The bankruptcy judge accurately stated the law pertaining to the § 523(a)(2)(A) exception to the discharge of debts:

(a) A discharge under section 727, 1141, 1228(a), 1228(b), or 1328(b) of this title does not discharge an individual debtor from any debt —
(2) for money, property, services, or an extension, renewal, or refinancing of credit, to the extent obtained by —
(A) false pretenses, a false representation, or actual fraud, other than a statement respecting the debtor's or an insider's financial condition; . . .
11 U.S.C. § 523(a)(2)(A). "In order to prove that a debt is nondischargeable, the creditor bears the burden of proof by a preponderance of the evidence." In re Bero, 110 F.3d 462, 465 (7th Cir. 1997) (citing Grogan v. Garner, 498 U.S. 279 (1991)). Furthermore, "exceptions to discharge of a debt are construed strictly against a creditor and liberally in the debtor's favor." In re Reines, 142 F.3d 970, 972-73 (7th Cir. 1998) (citing In re Zarzynski, 771 F.2d 304, 306 (7th Cir. 1985)). But despite this narrow construction, the Seventh Circuit has noted the "`vital functions'" served by this exception. McClellan v. Cantrell, 217 F.3d 890, 893 (7th Cir. 2000) (quoting In re Mayer, 51 F.3d 670, 674 (7th Cir. 1995)). The Seventh Circuit has said, "`Congress concluded that preventing fraud is more important than letting defrauders start over with a clean slate, and we must respect that judgment.'" Id. (quoting In re Mayer, 51 F.3d at 674).

  Appellant argues that Buscher's debt to his divorce attorney should not be discharged because after Buscher stopped making payments in May 2001, he engaged in fraud to convince Trent to continue representing him, The bankruptcy judge recognized that although "[t]he most common type of fraud involves a deliberate misrepresentation or, what amounts to the same thing, a deliberately misleading omission," the Seventh Circuit has stated "section 523(a)(2)(A) is not limited to `fraudulent misrepresentation.'" Id. at 892-93. In McClellan the Seventh Circuit said actual fraud involves "`any deceit, artifice, trick, or design involving direct and active operation of the mind, used to circumvent and cheat another.'" Id. at 893 (quoting 4 Collier on Bankruptcy ¶ 523.08[1][e], p. 523-45 (15th ed., Lawrence P. King ed., 2000)), "[R]eliance is relevant only when a fraud takes the form of a misrepresentation." Id.

  Despite this broad definition of actual fraud, the debtor must have intended to defraud the creditor in order for the debt to fall within the § 523(a)(2)(A) exception to dischargeability. Id. at 894 (explaining that actual fraud — as opposed to constructive fraud — requires intent and "[t]he fraud exception to the dischargeability of debts in bankruptcy does not reach constructive frauds, only actual ones"). After hearing the testimony of Buscher and Trent and considering several exhibits, the bankruptcy judge concluded that Trent had failed to show by a preponderance of the evidence that Buscher had intended to defraud his attorney. This finding of fact was not clearly erroneous.

  Appellant argues that given the facts, "no reasonable person could agree with the decision of the [bankruptcy judge] that no fraud had occurred." Appellant's brief at 7. Specifically, appellant argues that Buscher committed fraud by agreeing to assign or transfer his interest in the 401(k) plan to induce Trent to continue representing him while never taking steps to make the transfer. Id. at 6. Appellant further argues that Buscher "without question" intended to defraud Trent because Buscher made no effort to transfer funds to Trent and changed his PIN number after giving it to Trent. Id. at 6. We conclude that a reasonable person could find, as the bankruptcy judge did, that this evidence is not enough to prove by a preponderance that Buscher intended to defraud Trent.

  The bankruptcy judge recognized that the strongest evidence of intent to deceive was Trent's testimony that Buscher had given him his PIN number and changed it before Trent could access the account, July 25, 2003 tr. at 98. But the bankruptcy judge said he was not "convinced by a preponderance of the evidence that that was Mr. Buscher's intent to defraud Mr. Trent and his colleagues at the plaintiff law firm." Id. at 98-99. He had "no reason to disbelieve [Buscher's] testimony that he believed that he had the ability to make the assignment of his interest, whatever remained in the 401(k) account, at that point in time; that he did not follow up in obtaining documents to obtain what may have been the approximate $3000 available balance for nonhardship withdrawals, or whatever the function or equivalent of that was at the time. It is not at all clear." Id. at 100. Furthermore, the bankruptcy judge said it was undisputed that the plan was an ERISA qualified account that could not be assigned to Trent. Id. at 100.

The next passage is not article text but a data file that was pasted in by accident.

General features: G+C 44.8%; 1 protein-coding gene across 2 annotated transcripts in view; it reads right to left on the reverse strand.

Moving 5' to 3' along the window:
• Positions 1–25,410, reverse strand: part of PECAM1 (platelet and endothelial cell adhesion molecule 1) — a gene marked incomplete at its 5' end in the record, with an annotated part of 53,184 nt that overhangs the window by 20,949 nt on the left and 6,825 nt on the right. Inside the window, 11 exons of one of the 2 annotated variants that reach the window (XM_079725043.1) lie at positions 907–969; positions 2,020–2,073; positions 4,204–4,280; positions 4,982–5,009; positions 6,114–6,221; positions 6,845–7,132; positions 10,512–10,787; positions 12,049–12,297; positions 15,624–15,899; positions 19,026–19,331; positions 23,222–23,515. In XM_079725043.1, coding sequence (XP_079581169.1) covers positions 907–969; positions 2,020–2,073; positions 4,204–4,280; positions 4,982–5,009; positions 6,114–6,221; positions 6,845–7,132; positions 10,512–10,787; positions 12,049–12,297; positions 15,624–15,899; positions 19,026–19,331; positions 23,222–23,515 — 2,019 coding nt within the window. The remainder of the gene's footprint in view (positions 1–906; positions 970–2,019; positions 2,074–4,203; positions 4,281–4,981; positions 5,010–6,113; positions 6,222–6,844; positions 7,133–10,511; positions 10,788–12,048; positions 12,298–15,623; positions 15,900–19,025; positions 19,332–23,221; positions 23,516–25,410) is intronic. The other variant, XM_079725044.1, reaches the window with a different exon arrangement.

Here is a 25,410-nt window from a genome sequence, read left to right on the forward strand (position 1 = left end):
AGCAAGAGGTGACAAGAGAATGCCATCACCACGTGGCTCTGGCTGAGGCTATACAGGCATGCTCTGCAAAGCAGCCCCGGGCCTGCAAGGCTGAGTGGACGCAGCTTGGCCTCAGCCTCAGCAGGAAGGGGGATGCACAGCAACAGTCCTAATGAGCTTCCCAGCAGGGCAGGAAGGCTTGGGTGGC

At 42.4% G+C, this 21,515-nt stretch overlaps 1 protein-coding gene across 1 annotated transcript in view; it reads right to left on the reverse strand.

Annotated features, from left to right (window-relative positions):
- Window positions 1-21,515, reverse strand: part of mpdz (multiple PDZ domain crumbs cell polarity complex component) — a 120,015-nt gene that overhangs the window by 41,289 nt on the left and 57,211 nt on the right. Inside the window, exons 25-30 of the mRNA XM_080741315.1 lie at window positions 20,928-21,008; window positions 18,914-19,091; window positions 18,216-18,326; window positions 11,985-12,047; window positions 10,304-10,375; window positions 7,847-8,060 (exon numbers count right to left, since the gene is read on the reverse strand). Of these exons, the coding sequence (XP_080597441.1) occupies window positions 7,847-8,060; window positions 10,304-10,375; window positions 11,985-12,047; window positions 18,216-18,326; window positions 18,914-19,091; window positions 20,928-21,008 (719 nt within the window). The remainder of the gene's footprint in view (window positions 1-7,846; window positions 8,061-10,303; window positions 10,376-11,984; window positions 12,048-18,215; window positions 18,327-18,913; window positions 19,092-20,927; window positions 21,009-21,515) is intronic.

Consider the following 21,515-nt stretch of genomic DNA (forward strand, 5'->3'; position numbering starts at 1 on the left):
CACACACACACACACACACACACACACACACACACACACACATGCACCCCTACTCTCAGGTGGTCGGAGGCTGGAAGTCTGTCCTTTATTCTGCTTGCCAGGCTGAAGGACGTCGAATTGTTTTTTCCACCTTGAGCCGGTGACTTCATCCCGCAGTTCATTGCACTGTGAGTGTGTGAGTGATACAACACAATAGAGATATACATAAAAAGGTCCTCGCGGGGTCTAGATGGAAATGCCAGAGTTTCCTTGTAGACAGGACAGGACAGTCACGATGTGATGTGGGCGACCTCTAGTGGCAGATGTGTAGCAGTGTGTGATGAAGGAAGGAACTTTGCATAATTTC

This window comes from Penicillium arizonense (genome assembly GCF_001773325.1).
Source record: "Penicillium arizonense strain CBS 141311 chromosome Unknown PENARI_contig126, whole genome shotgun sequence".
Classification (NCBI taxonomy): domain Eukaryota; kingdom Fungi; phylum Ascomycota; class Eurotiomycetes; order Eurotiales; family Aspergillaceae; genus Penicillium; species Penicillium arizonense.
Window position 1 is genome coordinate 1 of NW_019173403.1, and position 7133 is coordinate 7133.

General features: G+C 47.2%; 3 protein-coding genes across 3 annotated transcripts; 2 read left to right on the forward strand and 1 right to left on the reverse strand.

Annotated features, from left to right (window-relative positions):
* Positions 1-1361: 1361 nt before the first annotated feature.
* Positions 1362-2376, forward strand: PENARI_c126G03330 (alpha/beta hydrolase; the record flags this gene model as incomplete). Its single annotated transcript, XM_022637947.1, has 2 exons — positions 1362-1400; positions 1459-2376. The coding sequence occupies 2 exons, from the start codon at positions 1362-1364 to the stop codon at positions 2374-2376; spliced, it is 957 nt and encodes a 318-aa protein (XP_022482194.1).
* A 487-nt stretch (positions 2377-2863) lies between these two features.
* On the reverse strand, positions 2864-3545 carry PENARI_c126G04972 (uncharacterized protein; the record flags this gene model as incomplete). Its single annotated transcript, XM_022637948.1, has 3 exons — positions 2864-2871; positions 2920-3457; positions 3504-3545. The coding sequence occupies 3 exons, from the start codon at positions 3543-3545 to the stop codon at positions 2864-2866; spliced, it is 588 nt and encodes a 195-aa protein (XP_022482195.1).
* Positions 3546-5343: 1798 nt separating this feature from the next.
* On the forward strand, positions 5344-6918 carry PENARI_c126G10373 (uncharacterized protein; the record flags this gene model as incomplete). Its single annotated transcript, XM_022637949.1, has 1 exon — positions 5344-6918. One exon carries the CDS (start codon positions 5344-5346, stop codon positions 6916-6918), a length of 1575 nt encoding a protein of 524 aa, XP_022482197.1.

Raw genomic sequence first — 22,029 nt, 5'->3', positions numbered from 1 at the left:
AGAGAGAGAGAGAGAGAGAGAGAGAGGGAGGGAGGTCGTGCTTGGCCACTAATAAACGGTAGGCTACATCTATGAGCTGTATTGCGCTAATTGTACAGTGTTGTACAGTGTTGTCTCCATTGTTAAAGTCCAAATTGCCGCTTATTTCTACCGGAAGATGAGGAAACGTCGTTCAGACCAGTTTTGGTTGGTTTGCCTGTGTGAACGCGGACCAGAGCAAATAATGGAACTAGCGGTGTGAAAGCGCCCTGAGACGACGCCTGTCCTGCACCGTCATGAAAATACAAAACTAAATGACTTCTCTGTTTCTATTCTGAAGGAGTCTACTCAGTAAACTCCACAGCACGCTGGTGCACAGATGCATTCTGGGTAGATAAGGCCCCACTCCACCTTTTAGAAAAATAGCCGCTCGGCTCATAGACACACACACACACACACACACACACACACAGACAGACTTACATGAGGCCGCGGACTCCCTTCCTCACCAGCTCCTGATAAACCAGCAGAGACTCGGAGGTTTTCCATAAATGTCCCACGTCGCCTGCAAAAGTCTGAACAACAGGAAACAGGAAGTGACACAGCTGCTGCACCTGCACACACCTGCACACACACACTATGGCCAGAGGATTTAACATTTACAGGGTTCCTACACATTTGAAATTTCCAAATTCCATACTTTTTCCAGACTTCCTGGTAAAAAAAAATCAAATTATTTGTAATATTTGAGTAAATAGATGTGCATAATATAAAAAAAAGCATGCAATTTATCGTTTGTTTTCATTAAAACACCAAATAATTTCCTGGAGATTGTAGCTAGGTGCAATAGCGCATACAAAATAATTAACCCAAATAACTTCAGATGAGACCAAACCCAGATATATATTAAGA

The bankruptcy judge's conclusion that Buscher did not intend to defraud Trent was based on his determination that Buscher had testified credibly. We must pay "special deference" to the credibility determinations made by the bankruptcy judge because "`only the trial judge can be aware of the variations in demeanor and tone of voice that bear so heavily on the listener's understanding and belief of what is said.'" In re Bonnett, 895 F.2d at 1157 (citing Anderson, 470 U.S. at 575). We find no reason to second-guess the bankruptcy judge's judgment. Buscher's decision to change his PIN number after giving it to Trent does not necessarily mean he did not intend to assign his account to Trent — it may mean only that Buscher had second thoughts about the appropriate procedure for making the transfer. The record makes clear that Trent sent the Consent Judgment Order directly to the Plan administrator. Buscher may have thought his participation was no longer necessary to make the transfer.*fn3 Similarly, the fact that he did not withdraw the $3000 available for general disbursement — when he owed Trent more than § 22,000 — does not necessarily mean he did not intend to pay off his debt. He may have thought assignment of the entire account was the only payment that would be accepted because that was what Trent sought.

  Furthermore, there is no reason to believe that Buscher promised to assign the plan to Trent knowing that such a transfer was a legal impossibility. As Buscher's lawyer, Trent was in a better position that Buscher to determine whether an attempt to assign or transfer the account would be invalid. We have no doubt that Trent provided important and competent legal services to Buscher, but he sought payment in a manner prohibited by federal law and, therefore, was unable to collect his fees. Given this situation, a reasonable person could conclude that fraud was not the cause of the unpaid debt. The bankruptcy judge's conclusion that Trent had not proven by a preponderance of the evidence that Buscher intended to defraud him is not clearly erroneous.

  Conclusion

  For the reasons stated above, the Clerk is directed to enter judgment affirming the decision of the Bankruptcy Judge.